Rumours are swirling that B.C. is about to be blanketed in white.
During the day Wednesday, residents questioned one another on reports that this weekend the province will be hit with a whopping amount of snow — possibly the most on the planet.
Weather forecast says “BC to get Most Snow on the Planet” over next 5 Days… Good time to stock… https://t.co/Pikdrh2VcG
— Tree Brewing (@treebrewing) January 17, 2018
However, Environment Canada doesn’t find the upcoming winter storm forecast to be that shocking.
Chris Emond,of Environment Canada says currently there is a front crossing and low-pressure system over the eastern Pacific Ocean that is bringing a flow from the Southwest.
“What we have is areas that are up upslope of the flow, so in the Southwest facing mountain slopes you get an enhanced amount of precipitation,” he explains. “So, along with Vancouver Island and the coast range there will be quite a bit of precipitation, which will be snow in the mountains, but in the valleys and the cities it will most likely be rain.”
Another system is expected to hit the province on Saturday that will bring more precipitation to the area, although Emond believes it could focus towards the south near Oregon and Washington State.
“There is no Arctic air in place for the valleys and the coast, so probably at places near sea level, such as Vancouver, it will be rain,” he says.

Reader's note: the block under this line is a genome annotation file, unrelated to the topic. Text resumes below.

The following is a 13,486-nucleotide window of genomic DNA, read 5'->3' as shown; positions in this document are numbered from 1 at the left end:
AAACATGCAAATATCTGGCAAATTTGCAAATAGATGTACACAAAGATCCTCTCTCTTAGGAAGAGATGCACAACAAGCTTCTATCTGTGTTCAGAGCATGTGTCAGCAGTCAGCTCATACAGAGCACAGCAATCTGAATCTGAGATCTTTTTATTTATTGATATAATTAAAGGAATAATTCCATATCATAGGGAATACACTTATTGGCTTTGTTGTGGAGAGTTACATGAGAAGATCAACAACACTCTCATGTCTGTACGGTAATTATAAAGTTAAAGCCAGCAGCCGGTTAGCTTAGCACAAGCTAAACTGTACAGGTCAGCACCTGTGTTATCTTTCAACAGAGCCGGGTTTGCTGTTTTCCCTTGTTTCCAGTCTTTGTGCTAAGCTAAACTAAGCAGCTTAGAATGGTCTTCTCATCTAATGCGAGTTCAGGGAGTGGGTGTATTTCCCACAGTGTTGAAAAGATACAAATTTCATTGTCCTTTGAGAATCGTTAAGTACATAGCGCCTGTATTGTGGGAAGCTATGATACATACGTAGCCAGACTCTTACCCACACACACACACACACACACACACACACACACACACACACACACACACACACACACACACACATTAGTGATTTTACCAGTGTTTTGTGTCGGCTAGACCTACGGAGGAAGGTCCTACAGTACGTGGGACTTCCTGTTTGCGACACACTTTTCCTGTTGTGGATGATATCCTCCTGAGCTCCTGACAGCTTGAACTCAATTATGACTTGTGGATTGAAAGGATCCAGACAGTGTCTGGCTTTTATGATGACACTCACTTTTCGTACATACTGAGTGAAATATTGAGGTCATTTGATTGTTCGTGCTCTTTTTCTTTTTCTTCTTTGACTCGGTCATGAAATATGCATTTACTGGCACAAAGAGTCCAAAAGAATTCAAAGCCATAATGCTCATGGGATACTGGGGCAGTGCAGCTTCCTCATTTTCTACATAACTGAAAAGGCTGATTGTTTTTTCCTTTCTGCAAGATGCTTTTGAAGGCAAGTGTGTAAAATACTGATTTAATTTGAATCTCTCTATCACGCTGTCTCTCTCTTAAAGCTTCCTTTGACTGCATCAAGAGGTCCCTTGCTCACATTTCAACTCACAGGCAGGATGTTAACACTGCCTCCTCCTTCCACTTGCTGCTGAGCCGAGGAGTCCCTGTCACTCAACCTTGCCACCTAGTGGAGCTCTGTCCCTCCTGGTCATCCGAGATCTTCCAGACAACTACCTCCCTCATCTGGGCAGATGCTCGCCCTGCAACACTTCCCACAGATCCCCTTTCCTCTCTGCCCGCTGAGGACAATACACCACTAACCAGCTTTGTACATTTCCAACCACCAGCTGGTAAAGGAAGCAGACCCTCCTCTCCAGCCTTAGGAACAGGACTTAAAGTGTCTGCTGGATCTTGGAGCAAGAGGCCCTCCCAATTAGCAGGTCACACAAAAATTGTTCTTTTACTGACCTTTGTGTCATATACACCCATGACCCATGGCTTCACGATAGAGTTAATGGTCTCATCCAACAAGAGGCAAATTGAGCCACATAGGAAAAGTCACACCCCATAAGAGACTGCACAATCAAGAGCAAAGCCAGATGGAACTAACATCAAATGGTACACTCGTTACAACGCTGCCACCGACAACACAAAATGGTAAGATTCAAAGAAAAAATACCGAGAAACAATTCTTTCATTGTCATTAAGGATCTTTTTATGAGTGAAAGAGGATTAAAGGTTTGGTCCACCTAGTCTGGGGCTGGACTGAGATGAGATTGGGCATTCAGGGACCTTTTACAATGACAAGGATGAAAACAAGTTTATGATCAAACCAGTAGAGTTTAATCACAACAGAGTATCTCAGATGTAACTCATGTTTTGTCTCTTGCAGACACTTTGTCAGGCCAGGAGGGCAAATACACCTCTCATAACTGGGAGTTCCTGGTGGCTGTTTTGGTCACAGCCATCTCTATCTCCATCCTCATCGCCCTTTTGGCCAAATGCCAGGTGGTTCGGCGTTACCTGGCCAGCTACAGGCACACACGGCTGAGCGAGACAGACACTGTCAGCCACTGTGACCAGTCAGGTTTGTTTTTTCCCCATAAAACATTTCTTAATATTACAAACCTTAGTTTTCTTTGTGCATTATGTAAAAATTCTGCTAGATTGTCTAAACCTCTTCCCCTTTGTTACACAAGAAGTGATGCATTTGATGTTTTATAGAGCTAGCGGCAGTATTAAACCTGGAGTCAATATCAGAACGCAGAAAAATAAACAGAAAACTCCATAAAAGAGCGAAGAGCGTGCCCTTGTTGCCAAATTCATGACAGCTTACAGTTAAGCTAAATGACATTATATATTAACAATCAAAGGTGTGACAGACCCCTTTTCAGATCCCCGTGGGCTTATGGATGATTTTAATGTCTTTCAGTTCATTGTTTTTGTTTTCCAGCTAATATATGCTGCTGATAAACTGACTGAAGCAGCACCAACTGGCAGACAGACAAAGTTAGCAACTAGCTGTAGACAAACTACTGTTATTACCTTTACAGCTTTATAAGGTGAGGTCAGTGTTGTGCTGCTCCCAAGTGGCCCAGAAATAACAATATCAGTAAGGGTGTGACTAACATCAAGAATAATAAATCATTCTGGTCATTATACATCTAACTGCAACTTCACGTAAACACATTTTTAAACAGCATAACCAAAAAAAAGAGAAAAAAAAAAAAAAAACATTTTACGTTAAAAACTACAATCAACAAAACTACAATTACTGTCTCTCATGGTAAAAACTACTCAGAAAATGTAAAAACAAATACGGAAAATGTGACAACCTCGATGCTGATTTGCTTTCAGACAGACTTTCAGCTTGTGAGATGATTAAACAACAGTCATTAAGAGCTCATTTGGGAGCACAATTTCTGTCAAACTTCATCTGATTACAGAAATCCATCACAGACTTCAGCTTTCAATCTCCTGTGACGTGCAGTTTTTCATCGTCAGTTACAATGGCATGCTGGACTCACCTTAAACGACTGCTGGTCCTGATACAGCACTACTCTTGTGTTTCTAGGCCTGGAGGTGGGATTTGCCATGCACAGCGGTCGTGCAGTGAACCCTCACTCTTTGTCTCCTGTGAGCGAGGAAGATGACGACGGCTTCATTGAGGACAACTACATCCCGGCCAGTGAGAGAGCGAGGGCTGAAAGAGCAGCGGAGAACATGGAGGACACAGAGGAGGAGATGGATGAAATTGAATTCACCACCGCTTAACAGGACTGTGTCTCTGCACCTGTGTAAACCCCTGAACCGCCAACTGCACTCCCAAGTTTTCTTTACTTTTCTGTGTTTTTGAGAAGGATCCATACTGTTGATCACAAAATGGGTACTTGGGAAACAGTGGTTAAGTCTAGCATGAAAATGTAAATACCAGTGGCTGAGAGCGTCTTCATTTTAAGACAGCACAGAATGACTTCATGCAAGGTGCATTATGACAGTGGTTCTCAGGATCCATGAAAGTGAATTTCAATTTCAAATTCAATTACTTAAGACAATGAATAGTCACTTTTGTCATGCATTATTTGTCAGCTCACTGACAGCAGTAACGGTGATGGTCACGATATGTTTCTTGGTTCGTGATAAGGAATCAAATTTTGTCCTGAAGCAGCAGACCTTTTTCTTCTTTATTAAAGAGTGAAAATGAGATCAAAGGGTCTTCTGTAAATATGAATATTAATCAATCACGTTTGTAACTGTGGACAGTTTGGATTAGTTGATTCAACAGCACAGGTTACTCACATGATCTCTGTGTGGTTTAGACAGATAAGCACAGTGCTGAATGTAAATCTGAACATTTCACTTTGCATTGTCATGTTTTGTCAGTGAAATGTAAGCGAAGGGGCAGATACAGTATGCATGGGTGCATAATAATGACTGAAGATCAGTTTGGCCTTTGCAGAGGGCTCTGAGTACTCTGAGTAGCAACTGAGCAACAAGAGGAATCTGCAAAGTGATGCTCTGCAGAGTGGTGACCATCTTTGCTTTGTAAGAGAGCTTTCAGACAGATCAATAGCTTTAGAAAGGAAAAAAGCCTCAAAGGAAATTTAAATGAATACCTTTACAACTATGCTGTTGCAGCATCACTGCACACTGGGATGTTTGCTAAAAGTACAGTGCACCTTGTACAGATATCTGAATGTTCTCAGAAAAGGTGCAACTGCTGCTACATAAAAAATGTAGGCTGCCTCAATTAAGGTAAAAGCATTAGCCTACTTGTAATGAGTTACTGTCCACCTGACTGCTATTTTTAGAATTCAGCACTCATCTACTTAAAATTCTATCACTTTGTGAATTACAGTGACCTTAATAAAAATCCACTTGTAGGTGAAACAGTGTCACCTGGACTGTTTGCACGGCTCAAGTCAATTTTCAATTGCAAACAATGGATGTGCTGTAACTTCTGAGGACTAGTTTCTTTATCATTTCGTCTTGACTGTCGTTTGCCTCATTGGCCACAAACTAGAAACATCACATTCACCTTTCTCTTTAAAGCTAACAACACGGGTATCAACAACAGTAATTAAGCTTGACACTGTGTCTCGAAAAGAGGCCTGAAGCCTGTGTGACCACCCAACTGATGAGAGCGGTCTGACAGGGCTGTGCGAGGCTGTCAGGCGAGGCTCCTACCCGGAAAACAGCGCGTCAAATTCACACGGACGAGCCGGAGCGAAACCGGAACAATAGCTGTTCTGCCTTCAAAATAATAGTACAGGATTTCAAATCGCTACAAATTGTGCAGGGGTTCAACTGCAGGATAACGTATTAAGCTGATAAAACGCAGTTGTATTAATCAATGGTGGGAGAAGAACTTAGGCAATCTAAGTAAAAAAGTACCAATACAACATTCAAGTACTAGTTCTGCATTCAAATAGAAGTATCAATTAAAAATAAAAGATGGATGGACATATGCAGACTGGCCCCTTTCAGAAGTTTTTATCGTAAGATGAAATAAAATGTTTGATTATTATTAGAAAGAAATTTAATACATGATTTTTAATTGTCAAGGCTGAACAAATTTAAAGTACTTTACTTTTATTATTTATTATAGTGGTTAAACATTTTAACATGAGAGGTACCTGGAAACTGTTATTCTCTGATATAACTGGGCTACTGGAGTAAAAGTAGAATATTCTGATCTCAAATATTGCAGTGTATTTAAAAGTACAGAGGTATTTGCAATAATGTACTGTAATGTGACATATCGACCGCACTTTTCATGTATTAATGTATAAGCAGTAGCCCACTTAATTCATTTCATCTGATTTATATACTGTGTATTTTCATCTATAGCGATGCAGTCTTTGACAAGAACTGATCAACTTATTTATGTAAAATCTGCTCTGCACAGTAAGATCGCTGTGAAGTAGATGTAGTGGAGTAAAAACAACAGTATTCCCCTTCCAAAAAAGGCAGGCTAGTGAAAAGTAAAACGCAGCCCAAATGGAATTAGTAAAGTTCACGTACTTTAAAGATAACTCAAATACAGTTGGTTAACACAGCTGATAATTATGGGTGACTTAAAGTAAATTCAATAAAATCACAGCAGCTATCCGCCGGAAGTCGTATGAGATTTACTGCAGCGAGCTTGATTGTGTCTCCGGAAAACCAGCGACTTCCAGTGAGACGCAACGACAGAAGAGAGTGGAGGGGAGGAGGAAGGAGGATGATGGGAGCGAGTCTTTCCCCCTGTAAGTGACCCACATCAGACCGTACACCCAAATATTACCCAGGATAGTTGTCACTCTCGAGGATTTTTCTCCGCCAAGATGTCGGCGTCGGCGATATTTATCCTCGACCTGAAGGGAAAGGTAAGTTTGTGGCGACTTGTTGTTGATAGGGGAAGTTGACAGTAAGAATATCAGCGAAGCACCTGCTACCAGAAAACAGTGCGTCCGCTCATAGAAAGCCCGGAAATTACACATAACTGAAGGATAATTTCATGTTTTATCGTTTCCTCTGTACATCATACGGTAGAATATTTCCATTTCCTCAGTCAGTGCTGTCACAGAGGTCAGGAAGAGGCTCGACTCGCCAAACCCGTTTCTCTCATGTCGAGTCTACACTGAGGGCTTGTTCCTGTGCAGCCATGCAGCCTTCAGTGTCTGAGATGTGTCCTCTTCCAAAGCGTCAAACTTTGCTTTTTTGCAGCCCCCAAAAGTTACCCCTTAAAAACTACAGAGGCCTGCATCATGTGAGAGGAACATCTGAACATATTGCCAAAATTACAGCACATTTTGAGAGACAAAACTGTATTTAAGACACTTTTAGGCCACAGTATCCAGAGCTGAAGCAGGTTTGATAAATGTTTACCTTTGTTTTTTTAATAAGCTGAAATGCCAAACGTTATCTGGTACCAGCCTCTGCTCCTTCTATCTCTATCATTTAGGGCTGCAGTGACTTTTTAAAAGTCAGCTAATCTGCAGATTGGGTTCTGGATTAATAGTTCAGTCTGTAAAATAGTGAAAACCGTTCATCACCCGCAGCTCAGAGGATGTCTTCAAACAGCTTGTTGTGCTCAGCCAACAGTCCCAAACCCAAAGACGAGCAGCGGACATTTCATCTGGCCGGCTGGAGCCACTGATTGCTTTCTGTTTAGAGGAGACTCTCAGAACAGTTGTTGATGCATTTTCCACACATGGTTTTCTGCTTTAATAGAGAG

To the north near Whistler, residents there could expect to see snow overnight on Saturday but currently, Environment Canada is only forecasting between 15 or 20 cm.
“There are locations high up in the mountains that do get very large amounts of precipitation, but it’s way up, no one lives there,” Emond explains. “With respect to a large snowstorm that would impact coastal cities, we don’t see that in our forecast.”
For the Okanagan and Shuswap, Environment Canada meteorologist Doug Lundquist says the low-pressure system forecast for the weekend did not strike him as an extraordinary event.
“It is wet, and there might be a rainfall warning, but nothing out of the ordinary,” he explains.
Looking ahead over the next two days, Lundquist did not see precipitation above 6 mm in the Okanagan region, including the mountains.
To the northeast near Revelstoke, 27 cm of snow could fall in the highest mountain terrain over the next few days, to which Lundquist says is normal for this time of year.
“This is a typical winter pattern, milder in the valleys of the interior, typical coastal weather, a storm on the weekend and more rain for Vancouver, but the high terrain will collect the snow,” Lundquist explains.
This weekend the Central and South Okanagan could see up to 7 mm of precipitation, while to the north and in the Shuswap a mix of rain and snow is expected, along with wind gusts.
With this winter storm forecast for Saturday, Lundquist warns the avalanche risk will increase in what is already rated as considerably dangerous conditions in the backcountry.
Interior highways such as the Coquihalla and Okanagan Connector are forecast to receive several centimetres of snow overnight on Saturday, that could possibly trigger a snowfall warning for the mountain passes.
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